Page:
Competing or Collaborating Siblings? An Investigation of the Relationship between Industrial and Trade Policies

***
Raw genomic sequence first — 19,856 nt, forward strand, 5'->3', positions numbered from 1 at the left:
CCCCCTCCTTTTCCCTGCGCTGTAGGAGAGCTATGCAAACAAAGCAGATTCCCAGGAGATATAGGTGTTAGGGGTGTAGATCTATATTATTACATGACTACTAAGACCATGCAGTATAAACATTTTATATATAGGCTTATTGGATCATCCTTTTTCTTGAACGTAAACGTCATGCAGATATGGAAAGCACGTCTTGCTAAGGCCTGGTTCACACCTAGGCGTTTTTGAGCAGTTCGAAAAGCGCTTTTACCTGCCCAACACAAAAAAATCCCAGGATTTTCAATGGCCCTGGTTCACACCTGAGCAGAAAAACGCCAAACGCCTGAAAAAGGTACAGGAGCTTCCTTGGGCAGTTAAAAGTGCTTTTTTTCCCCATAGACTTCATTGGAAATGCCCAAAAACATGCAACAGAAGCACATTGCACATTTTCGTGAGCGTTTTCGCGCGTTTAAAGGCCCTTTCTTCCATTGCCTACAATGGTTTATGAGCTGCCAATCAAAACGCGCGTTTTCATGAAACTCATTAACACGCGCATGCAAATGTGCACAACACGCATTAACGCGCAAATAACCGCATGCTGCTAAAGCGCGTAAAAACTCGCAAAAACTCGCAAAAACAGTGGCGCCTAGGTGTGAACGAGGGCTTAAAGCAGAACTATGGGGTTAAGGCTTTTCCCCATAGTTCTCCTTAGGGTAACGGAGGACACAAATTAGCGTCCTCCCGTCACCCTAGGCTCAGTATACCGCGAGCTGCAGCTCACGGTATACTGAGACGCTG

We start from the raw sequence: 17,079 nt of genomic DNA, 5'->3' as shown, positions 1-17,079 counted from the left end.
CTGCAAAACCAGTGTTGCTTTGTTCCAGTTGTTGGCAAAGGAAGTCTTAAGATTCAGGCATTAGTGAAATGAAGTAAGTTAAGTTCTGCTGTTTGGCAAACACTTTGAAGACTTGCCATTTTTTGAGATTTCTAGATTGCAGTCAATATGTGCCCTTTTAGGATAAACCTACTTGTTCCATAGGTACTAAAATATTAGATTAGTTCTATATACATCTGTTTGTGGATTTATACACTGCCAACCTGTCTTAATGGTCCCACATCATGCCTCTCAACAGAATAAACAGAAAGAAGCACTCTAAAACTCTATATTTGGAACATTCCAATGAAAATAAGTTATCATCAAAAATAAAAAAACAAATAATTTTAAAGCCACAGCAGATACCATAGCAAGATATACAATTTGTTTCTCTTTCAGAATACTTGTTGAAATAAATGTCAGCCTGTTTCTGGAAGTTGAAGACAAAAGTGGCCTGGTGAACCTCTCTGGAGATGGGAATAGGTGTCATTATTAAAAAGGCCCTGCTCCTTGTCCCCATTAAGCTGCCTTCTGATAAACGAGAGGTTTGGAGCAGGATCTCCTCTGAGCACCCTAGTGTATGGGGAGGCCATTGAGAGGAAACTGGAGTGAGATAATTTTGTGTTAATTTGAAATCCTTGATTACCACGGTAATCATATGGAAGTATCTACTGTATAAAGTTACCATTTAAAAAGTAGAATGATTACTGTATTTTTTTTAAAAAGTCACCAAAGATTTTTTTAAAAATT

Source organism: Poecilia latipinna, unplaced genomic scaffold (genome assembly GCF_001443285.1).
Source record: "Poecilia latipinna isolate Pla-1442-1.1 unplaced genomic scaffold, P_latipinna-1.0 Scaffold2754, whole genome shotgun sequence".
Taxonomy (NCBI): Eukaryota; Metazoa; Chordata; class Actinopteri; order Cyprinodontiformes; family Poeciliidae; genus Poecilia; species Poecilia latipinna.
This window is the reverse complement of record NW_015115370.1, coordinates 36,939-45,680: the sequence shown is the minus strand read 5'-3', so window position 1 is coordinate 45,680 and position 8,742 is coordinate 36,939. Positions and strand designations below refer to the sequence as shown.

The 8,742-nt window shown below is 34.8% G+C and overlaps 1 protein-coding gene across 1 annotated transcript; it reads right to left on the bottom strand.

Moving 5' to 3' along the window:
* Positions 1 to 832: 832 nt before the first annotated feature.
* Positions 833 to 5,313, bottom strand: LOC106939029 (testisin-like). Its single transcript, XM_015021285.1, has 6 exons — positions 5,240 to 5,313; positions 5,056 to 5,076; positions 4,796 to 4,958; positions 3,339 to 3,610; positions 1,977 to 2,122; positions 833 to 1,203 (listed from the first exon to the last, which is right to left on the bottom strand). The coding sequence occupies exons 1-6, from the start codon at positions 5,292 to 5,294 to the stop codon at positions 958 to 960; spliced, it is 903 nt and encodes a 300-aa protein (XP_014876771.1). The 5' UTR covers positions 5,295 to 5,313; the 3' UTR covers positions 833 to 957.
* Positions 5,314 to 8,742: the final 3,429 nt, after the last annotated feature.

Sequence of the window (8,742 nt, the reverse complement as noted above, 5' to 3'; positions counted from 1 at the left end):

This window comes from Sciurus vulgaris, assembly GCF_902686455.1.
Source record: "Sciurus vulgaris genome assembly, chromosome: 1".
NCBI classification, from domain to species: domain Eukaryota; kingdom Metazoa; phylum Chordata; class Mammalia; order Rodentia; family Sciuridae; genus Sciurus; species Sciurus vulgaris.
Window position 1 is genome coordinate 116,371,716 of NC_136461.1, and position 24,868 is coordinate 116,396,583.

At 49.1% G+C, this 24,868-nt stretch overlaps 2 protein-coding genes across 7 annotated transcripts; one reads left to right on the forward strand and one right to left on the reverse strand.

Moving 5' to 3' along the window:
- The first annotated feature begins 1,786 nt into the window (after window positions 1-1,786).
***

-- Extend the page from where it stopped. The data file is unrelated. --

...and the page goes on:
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This dissertation investigates the relationship between industrial and trade policies and their impact on firm-level incentives to become more productive. In Chapter two we use a two-sector growth model and show that the impact of a rise in competition in the intermediate goods sector (that invests in quality-enhancing technology) is sensitive to market structure in the final goods sector. We find that more competition in the intermediate goods sector (due to industrial policy reform) can lead to rising investment in technology and hence rising productivity. Further we find that industries that face more competition domestically can perform better in the face of foreign competition. That is, there may be strategic complementarities between industrial deregulation and trade reform. We also find that a rise in competition in the final goods sector can affect investment incentives in the intermediate goods sector and hence affect productivity. This study highlights the importance of market structure assumptions in growth models. The third chapter tests predictions from chapter two using two unique data sets. We use the industrial licensing regime in India (operating from the 1950s onwards) and its gradual relaxation during the 1980s and 1990s to test whether industrial de-regulation that leads to more competition domestically, affects firm-level productivity. To our knowledge, ours is the only detailed data set on Indian industrial policy. Our firm-level data for the period 1980-94 is a census of firms in India and has been rarely used in literature. We also use the interesting chronology of reforms in India (industrial de-regulation in the 1980s and trade reforms in 1991) to test whether industries that faced more competition domestically tend to perform better when facing foreign competition. Our identification strategy uses an important institutional feature of Indian policy. Firms with assets below a certain defined rupee threshold were exempt from licensing requirements. This institutional feature provides us within-industry variation that allows us to identify the interaction between de-licensing and exemption status. We find that industrial de-regulation during the 1980s led to a significant rise in firm productivity. Further preliminary results suggest that there exists a strategic complementarity relationship between industrial and trade policies--industries and firms that were de-licensed tend to perform better vis productivity after trade liberalization. Our results are robust to the inclusion of a wide variety of firm and industry fixed effects and controls for policies other than de-licensing that may affect productivity. This chapter contributes to the literature by being the only detailed empirical analysis of the industrial licensing regime in India, especially the de-licensing that took place during the 1980s and by providing evidence of the crucial link between trade and industrial de-regulation.